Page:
School Safety Is Top Priority in Macomb County

Two Macomb experts explain how the county works to keep kids safe in schools and how students, staff and teachers can potentially stop violence before it happens.

Backpacks, permission slips, lunchboxes — parents sending kids off to school each morning have a lot to think about. One worry parents shouldn’t have is about safety in their child’s school. In Macomb County, parents can feel confident that school safety is the No.1 priority — for school officials and for the county.

In fact, the Macomb Intermediate School District, local public safety and Macomb County officials have been working together for more than 20 years to ensure that Macomb County Schools are safe, according to Brandon Lewis, Director of Macomb County Emergency Management and Communications. And, as school safety situations have evolved, Macomb County has taken action.

“In 2018, we hired three school safety coordinators using funding from a grant from the U.S. Department of Justice to assist Macomb County schools with safety planning,” Lewis explains. “Among the initiatives supported by our school safety section is the development of a standardized risk and vulnerability assessment, which are based on nationally accepted best practices.”

When initial grant funding expired, Macomb County recognized the need to proactively support its 21 public school districts and private schools. The county made the department a permanent part of the government structure. Having a team dedicated to ongoing school safety is very important, says Jim Burke, School Safety Coordinator with Macomb County Emergency Management and Communications.

“I have three kids myself who went through Macomb County schools, and I’m a retired police chief from Harper Woods. I understand parents’ concerns about safety,” says Burke. “Macomb County is the only county that I am aware of that has a dedicated school safety division through the Emergency Management Office.”

Safety in Macomb schools

By law, all schools in Michigan must have active violence protocols in place and Macomb County’s Emergency Management and Communications offers additional risk and vulnerability assessments to schools that go beyond mandated safety requirements.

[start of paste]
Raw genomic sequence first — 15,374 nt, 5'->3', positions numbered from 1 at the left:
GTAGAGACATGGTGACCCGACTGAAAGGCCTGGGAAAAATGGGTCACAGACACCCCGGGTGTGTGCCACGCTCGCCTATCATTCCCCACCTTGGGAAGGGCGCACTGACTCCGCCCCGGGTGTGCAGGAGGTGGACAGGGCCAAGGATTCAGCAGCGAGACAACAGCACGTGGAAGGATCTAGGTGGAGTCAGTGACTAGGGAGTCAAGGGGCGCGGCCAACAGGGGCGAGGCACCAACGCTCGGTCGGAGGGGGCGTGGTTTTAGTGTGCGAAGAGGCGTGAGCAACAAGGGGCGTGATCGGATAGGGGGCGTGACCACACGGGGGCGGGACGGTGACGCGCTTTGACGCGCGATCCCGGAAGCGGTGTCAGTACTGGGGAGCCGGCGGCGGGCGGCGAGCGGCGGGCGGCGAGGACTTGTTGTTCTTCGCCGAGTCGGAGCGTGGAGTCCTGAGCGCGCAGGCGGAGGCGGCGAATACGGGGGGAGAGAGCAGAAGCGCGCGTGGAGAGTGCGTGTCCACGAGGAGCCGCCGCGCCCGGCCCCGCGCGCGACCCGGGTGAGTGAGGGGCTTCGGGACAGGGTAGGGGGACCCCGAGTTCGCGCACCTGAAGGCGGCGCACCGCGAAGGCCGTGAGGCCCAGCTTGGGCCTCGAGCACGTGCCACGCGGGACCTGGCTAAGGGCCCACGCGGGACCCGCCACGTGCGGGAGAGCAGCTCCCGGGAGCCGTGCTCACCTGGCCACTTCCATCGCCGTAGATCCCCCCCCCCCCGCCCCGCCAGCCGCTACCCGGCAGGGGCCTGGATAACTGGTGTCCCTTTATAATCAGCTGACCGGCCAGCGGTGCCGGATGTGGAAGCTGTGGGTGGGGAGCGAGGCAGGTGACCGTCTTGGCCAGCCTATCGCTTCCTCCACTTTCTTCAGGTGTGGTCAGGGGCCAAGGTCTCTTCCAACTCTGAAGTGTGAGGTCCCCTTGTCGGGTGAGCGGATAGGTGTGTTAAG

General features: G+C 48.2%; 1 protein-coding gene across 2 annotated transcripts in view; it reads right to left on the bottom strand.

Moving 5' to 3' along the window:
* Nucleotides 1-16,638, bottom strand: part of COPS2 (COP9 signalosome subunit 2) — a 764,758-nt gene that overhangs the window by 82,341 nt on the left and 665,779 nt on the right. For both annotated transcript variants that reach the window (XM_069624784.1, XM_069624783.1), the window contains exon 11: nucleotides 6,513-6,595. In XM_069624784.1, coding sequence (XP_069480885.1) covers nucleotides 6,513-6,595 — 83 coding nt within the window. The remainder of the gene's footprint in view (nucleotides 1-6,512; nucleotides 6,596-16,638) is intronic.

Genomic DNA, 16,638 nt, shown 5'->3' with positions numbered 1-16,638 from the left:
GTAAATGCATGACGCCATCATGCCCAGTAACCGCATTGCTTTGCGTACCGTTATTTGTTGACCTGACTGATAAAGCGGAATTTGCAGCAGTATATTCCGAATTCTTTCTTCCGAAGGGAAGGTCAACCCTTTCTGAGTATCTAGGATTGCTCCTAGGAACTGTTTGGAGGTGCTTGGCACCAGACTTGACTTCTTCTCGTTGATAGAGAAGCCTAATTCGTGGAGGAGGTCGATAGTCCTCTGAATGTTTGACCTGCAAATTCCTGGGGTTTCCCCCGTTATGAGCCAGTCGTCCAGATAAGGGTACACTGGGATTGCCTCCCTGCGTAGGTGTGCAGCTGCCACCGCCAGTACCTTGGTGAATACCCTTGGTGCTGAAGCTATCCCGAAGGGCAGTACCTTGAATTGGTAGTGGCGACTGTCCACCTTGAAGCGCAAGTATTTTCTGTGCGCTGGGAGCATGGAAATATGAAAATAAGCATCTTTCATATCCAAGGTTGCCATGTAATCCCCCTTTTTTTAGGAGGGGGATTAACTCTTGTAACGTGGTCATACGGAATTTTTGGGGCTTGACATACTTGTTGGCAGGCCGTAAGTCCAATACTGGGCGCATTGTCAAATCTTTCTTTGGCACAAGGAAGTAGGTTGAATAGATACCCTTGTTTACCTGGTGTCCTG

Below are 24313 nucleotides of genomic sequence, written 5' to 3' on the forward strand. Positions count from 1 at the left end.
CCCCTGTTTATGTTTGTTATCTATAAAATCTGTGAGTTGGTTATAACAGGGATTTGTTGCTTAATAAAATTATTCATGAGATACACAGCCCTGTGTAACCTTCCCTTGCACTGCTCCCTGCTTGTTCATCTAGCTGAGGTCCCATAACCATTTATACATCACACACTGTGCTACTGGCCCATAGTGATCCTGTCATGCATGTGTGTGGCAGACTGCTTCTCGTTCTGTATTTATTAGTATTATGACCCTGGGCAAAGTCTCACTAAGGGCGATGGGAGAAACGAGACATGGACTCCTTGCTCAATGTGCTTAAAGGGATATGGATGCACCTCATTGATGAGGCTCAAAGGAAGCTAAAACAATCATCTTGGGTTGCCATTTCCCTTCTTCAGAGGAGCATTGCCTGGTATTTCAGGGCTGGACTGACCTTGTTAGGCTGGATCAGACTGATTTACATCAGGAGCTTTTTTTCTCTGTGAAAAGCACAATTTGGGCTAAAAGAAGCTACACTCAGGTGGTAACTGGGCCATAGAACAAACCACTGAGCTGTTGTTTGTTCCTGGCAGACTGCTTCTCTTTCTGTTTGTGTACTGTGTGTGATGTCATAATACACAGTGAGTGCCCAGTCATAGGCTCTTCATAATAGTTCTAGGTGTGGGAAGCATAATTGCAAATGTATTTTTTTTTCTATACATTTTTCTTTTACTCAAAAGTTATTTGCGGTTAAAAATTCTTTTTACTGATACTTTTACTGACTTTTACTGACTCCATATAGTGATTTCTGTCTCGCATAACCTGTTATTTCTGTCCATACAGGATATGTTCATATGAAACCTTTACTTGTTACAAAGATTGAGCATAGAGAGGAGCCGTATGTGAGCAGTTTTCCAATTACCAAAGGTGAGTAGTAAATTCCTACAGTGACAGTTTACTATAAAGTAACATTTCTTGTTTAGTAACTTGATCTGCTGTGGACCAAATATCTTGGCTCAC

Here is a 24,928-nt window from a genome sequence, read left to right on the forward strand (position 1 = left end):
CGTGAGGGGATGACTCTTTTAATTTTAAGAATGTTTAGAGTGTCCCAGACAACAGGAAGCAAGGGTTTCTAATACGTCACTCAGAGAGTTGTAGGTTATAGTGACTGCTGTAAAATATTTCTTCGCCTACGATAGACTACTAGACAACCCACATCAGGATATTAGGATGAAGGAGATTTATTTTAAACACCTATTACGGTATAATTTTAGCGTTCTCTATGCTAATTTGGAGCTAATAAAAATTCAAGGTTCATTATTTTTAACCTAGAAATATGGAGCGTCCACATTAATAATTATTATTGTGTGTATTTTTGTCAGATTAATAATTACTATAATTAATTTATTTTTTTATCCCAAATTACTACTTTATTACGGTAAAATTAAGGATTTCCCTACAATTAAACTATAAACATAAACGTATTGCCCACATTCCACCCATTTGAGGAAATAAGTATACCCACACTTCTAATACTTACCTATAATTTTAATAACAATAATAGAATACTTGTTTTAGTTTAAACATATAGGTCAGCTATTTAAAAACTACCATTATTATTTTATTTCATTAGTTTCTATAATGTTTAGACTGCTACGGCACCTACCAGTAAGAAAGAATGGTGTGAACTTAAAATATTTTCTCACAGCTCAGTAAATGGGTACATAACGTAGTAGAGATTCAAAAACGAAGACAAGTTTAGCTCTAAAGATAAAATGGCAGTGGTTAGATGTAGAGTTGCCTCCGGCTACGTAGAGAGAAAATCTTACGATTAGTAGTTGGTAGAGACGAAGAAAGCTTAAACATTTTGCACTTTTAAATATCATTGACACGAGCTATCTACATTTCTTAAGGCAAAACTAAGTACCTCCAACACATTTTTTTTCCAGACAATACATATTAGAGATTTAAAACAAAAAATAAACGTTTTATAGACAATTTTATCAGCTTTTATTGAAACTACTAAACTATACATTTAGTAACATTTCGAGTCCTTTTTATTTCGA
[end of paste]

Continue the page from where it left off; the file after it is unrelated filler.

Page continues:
“About 60% of districts in Macomb County have adopted Run, Hide, Fight as their active violence protocol, while another 40% have adopted a commercially-developed program such as ALICE (Alert, Lockdown, Inform, Counter, Evacuate),” Lewis adds. “The county and the MISD’s school safety committee, which represents all the districts in the county, do not recommend one program over another, as long as the adopted program is consistent with accepted best practices.”

In addition to assisting in the implementation of these protocols, school and county officials work together to develop training exercises in case of an active shooter and have increased collaboration between schools and first responders to ensure quick response to emergency situations.

Some school districts have even entered into agreements to integrate their internal camera systems into the county’s Communications and Technology Center (COMTEC), which allows responders to view school camera feeds live during emergency response operations. This is a significant aspect of school safety that helps reduce response time when it counts most.

Support for safe school environments

Schools in Macomb County can also opt to use grant funding for the school safety team to conduct comprehensive risk and vulnerability assessments, and this is available to every school in the county, says Burke. About 200 schools in Macomb County have taken part, and the department is currently following up with schools for routine repeat assessments.

“The risk and vulnerability assessment is very intensive,” he explains. “We generate a 30-page report of data we’ve gathered about the school, including geographic and location information.”

The assessment begins with a comprehensive interview with school staff on-site. “A big part of it is we are able to meet with each principal and key staff and other individuals in the buildings for an intensive interview process,” says Burke. “We develop relationships, not just with the superintendents, but with the staff at the school. We are interested in what they have to say, what they know and what drills take place.”

The second half of the assessment is a walk-through of each school building to assess the existing security profile. “We look at locks, cameras, everything related to the physical security of the building. We offer considerations based on national best practices,” Burke says.

The result is a comprehensive security profile of the school, including physical security, systems, policies, procedures, emergency plans and more. When individual schools are aware of additional ways they can improve safety in and around the school, they can use the risk and vulnerability assessment as a guide for future safety enhancements, even in millage proposals says Burke.

“Schools across the county have done an incredible job with school safety policy plans,” Burke says. “School safety is the No.1 priority of everyone involved here in Macomb County.”

For more information on living and learning in Macomb County, visit Make Macomb Your Home. Find more articles like this at Metro Parent’s A Family Guide to Macomb County.

Metro Parent Editorial Team
Metro Parent Editorial Team
Since 1986, the Metro Parent editorial team is trained to be the go-to source for metro Detroit families, offering a rich blend of expert advice, compelling stories, and the top local activities for kids. Renowned for their award-winning content, the team of editors and writers are dedicated to enriching family life by connecting parents with the finest resources and experiences our community has to offer.

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